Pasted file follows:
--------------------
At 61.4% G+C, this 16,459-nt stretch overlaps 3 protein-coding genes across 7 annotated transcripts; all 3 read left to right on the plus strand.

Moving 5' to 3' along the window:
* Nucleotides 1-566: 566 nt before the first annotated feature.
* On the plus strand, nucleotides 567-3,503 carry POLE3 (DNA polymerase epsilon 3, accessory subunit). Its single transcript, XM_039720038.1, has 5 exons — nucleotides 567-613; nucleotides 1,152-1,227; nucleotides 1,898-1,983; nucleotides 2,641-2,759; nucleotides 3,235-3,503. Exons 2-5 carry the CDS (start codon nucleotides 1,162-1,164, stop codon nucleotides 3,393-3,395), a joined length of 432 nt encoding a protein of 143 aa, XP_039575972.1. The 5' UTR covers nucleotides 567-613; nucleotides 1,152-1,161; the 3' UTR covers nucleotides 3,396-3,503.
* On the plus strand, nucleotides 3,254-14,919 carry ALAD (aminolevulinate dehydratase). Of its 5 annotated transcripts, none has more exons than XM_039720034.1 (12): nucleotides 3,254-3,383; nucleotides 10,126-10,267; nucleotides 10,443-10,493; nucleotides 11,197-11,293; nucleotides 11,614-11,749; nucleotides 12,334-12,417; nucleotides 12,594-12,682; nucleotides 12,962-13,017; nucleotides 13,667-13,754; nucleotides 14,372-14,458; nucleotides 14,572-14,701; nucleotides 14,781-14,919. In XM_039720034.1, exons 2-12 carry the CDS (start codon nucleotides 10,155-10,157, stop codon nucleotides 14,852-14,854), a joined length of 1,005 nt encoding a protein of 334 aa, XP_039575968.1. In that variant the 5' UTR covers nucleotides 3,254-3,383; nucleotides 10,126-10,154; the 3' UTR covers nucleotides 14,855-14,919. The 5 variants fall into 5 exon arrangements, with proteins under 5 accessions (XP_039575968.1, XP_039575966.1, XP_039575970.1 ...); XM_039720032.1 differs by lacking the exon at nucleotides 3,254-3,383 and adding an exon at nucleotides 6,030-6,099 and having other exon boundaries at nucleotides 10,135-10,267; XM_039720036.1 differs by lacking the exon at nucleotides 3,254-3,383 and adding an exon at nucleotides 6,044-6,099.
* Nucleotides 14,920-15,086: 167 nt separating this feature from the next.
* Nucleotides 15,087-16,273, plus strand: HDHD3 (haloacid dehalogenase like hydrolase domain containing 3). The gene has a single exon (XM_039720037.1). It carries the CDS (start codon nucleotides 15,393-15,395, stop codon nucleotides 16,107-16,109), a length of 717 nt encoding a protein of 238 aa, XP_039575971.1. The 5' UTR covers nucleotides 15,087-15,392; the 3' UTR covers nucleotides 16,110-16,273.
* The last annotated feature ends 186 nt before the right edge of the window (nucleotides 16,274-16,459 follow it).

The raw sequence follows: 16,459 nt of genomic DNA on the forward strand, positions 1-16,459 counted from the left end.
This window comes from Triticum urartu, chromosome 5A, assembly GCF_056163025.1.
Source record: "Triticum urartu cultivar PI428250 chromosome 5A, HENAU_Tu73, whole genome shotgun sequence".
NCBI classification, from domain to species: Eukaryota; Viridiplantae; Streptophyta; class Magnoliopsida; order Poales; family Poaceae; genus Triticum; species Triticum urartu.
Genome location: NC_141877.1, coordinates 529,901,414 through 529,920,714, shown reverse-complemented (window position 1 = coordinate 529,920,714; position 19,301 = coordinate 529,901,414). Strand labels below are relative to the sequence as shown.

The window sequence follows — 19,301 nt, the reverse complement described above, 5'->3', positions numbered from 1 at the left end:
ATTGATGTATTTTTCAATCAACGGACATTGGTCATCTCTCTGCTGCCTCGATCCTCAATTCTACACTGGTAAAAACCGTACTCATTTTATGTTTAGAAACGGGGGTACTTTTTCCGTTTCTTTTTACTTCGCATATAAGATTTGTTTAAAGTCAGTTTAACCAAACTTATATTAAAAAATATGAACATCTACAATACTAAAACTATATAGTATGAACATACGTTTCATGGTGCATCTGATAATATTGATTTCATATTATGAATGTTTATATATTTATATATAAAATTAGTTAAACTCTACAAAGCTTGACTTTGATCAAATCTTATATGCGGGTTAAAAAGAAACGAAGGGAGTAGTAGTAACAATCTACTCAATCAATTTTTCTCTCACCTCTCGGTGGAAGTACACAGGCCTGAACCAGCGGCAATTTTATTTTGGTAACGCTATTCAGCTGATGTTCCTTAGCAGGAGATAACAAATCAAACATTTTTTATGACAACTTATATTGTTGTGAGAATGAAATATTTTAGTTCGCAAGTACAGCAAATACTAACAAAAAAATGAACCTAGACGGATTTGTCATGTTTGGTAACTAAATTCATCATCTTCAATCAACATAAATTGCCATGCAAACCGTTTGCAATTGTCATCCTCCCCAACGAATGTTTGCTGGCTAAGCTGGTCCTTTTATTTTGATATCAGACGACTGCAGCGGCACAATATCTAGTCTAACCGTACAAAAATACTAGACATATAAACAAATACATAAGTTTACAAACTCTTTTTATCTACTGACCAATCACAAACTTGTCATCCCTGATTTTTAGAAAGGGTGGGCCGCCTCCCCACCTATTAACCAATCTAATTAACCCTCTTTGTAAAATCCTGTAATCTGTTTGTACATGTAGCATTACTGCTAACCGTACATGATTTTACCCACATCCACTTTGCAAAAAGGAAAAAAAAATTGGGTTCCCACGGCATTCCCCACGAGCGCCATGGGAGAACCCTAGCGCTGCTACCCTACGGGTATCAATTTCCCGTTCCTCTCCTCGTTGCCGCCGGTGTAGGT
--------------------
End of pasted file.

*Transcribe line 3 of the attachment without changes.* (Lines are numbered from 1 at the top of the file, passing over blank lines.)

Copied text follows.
* Nucleotides 1-566: 566 nt before the first annotated feature.